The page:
Thrift store finds! We all love a good SCORE, and today I want to share my personal story of this hen and rooster set that will make you reconsider these rare finds. Every kitchen had chickens back in the day! Well, I thought they did. Not so stylish in today’s farmhouse, but I have a quick fix for that, and it’s budget-friendly. “cluck it,” let’s paint them.
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Transform Thrift Store Chickens Into Farmhouse Decor – Before
A few weeks back, I rummaged around our local thrift store when I spotted some familiar objects. Could it be? It was my hen and rooster set that my Grandma gave me back when I was a child. Not the ones in the thrift store, but I have the same set at home. Now, it was up to me to find them in an ocean of boxes that were packed away full of timeless memories. I just can’t let go of such things. Thank goodness I found them!
- glass or ceramic decor (thrift store find)
- warm soapy water
- paper towels
- spray paint
- drop cloth (or scrap piece of plywood)
You can also use chalk mineral paint on ceramic or glassware without any primer as a side note. It sticks very well. Butter Cream is a comparable color to the spray paint I used for this project.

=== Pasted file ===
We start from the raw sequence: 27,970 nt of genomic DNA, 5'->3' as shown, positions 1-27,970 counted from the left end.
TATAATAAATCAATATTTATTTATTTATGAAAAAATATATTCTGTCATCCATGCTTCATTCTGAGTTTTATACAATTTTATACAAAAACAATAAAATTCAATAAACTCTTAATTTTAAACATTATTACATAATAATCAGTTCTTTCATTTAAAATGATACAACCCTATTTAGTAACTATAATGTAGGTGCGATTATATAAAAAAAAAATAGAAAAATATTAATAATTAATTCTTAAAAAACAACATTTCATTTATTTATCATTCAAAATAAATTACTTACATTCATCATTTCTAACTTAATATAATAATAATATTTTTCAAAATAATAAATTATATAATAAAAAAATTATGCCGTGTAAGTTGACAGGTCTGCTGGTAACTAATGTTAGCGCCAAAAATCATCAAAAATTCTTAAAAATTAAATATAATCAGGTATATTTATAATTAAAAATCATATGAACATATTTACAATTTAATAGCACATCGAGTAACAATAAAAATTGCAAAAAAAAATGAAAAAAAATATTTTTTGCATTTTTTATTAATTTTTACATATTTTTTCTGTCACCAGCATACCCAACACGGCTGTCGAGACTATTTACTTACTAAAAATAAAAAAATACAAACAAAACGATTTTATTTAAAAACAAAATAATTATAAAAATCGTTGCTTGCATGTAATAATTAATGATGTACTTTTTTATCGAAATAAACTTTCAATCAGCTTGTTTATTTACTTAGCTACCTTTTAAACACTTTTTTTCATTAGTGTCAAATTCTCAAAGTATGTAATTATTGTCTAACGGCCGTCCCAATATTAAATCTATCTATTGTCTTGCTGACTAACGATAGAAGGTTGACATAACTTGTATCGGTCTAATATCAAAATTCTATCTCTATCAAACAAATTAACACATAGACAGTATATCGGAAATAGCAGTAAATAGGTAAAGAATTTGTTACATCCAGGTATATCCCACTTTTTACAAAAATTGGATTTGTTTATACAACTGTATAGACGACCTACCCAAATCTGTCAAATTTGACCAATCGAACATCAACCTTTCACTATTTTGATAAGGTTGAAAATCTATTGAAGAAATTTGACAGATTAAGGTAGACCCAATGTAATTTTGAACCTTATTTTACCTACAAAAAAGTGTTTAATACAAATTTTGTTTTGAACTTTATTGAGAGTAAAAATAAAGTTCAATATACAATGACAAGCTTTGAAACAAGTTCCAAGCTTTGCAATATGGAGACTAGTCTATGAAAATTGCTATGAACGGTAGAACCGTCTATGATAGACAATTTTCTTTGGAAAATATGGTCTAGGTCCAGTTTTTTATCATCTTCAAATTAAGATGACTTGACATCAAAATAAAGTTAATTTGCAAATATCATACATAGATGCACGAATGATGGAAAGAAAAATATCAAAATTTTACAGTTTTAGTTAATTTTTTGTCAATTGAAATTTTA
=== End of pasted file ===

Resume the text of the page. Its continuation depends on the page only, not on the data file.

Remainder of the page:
Background story… My Grandma asked me one day (when I was staying with her for the summer) if there was anything in her home that I wanted. That was before she asked me to take all of her whatnots down from the shelves and wash them. Ugh! During this process, I fell in love with this pair and told her I wanted them someday. Quickly she pulled out a permanent marker (we call it a sharpie nowadays) and told me to write my name on the back of them. It’s a family joke now that if you come to my house with a sharpie, you can claim anything if you write your name on it with a sharpie. Ha! I love the idea, personally.
Paint Changes Everything On Thrift Store Finds
I started this makeover by cleaning the hen and rooster set with warm soapy water. This helps remove any dirt or oil build-up over time, and there has certainly been some time on these pieces. Rinse with clear water and dry well with paper towels. Easy peasy!
I chose an ivory satin finish spray paint that worked well with my existing farmhouse decor colors. I’m a neutral lover!
How To Spray Paint Ceramic Thrift Store Finds
Why is spray painting so difficult? Am I right??? I paint furniture all day long with a paintbrush with no drips and can’t manage to spray paint anything without running. Guess what I learned? Slow down! I tend to be in a rush on most given days… rushing from one project to the next. It’s the way my creative brain works, and I’m guessing yours too.